By Rashah McChesney | Associated Press
JUNEAU, Alaska — Students and teaching assistants have arrived back in Juneau from a remote mountaineering class that was cut short when one of their professors was mauled by a brown bear.
They said Tuesday night that they were tired and not yet ready to talk about Forest Wagner, 35, who was teaching the class on Mount Emmerich near Haines when he was attacked by the brown bear sow on Monday. The mountain is near Kicking Horse River in Alaska’s panhandle.
A student hiked into cellphone range on the mountain and called Haines police, who reported it to the Alaska State Troopers. Haines police would not comment on the incident.
Initial reports were that Wagner had extensive injuries to his leg, according to a police report shared with the Washington Post.
Wagner arrived in Anchorage in critical condition, but he was later upgraded to serious condition on Tuesday. A hospital spokesman said he would not give interviews.
Wagner has been coordinating and teaching in the university’s outdoor studies program since 2006, according to his biography. He teaches rock and ice climbing, backcountry navigation, glacier travel and mountaineering.
It took several hours to get Wagner from the mountain to the hospital. Troopers reported that they were called just before noon, but Wagner didn’t arrive at the Providence Alaska Medical Center until after 4 p.m. Wagner was transferred between two helicopters and first reported to be headed to Juneau before he was taken to Anchorage. Haines is about 90 miles north of Juneau and more than 500 miles from Anchorage.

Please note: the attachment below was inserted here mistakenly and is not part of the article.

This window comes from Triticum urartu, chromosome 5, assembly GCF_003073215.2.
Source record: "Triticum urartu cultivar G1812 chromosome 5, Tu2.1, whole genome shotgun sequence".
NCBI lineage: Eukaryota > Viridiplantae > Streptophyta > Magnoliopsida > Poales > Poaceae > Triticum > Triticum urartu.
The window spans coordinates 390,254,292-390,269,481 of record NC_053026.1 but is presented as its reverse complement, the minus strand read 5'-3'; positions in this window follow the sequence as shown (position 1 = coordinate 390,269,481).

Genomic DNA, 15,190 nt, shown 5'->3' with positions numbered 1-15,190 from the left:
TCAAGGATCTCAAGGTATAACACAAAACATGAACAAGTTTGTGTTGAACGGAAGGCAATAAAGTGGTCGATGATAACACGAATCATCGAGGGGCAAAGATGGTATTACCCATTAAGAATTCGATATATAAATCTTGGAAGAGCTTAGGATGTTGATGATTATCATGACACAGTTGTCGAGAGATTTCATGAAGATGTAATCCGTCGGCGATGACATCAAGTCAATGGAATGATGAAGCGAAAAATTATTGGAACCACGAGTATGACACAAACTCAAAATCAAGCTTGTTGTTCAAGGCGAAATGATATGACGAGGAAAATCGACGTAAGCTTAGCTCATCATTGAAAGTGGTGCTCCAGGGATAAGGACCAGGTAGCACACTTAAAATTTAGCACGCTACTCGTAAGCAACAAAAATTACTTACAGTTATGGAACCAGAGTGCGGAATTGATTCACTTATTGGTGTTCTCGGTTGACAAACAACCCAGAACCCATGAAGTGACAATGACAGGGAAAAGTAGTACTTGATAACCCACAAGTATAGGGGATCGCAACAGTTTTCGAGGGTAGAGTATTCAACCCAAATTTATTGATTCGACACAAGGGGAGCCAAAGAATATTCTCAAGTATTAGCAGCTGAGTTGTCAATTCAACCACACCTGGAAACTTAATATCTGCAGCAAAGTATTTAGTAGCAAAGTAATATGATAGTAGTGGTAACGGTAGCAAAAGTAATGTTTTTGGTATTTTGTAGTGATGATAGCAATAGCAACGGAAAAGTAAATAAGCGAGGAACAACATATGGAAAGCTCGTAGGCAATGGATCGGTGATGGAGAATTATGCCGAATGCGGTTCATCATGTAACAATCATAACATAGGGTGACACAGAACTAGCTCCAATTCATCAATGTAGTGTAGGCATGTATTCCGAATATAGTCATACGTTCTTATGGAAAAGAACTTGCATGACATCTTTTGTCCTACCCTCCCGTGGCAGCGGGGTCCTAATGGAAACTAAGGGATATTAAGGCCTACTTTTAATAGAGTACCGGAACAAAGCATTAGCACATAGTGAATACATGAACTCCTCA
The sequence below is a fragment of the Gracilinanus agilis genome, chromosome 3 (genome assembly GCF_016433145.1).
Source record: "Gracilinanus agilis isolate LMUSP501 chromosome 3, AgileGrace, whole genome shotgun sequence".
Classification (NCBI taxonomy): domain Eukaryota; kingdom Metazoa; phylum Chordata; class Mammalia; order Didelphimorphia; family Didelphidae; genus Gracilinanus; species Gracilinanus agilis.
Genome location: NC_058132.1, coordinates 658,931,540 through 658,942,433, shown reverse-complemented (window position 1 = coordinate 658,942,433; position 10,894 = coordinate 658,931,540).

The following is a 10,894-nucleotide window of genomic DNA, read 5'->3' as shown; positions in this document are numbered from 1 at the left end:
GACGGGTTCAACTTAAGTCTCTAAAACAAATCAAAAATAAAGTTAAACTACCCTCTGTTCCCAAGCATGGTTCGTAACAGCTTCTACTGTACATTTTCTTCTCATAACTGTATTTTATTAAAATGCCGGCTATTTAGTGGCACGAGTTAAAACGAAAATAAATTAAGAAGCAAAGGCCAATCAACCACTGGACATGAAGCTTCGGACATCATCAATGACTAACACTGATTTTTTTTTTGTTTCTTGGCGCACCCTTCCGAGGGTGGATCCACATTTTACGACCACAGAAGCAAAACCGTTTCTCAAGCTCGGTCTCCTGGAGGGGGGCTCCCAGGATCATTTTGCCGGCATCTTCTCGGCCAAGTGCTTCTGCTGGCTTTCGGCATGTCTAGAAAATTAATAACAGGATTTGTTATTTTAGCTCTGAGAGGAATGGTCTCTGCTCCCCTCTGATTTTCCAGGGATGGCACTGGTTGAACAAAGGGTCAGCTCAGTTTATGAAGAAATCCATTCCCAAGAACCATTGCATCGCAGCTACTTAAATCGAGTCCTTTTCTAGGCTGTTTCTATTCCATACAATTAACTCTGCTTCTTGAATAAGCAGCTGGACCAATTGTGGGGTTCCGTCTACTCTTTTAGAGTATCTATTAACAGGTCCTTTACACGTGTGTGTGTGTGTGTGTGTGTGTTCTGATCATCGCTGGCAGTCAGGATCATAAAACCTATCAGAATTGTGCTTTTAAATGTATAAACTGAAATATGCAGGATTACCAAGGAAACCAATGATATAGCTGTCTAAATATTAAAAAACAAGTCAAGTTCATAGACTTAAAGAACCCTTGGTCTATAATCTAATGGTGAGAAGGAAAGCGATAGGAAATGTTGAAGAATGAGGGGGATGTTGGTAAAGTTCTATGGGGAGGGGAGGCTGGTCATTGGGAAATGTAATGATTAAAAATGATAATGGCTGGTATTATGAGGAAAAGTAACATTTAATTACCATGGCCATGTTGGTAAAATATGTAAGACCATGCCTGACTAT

Troopers’ spokeswoman Megan Peters said the delay is unavoidable when dealing with accidents in rural Alaska. In this case, a student had to hike down the mountain, then two troopers in Haines contracted with a helicopter company from Juneau that was used to take Wagner down into Haines to a waiting medical helicopter.
“People are used to being in urban places where it takes a matter of minutes to get that help,” Peters said.
Troopers coordinated a helicopter rescue into Haines on Monday. None of the students were injured. They were, however, evacuated from the mountain. The bear, which had cubs, was spotted about 200 yards from the helicopter, and a trooper had to hike back in to provide security, according to the report shared with the Post. Bear sows can become aggressive if they think their cubs are in danger, experts say.
The group of 11 students spent the night in Haines with University of Alaska Southeast professor Kevin Krein, Bausler said. Krein did not return messages seeking comment on the situation.
Through a university spokeswoman, Krein told the Post that he was proud of the students and that they had applied their medical and wilderness training during the situation.
Details about the specifics of the attack had not yet emerged, Peters said.
“From what it sounds like, they were spread out,” Peters said. “I don’t know if anybody actually witnessed the mauling except for the person that was mauled.”
Juneau is about 90 miles south of Haines and can only be reached from the capital city by boat or plane. The ferry takes about four hours to travel between the two locations.
University Chancellor Rick Caulfield was waiting at the Juneau ferry terminal when the students arrived late Tuesday evening.
He said administrators would make sure the students got counseling if they needed it. Students also would be able to take their end-of-semester finals which are scheduled to begin next week, Caulfield said.
Meanwhile, an Alaska Department of Fish and Game biologist was seeking information on the attack and planned to interview the students upon their return to Juneau, spokesman Ken Marsh said.
Wagner is the second man attacked by a bear in Alaska within days. A 77-year-old bear hunter is recovering at an Anchorage hospital from injuries he suffered when a grizzly mauled him in interior Alaska on Friday.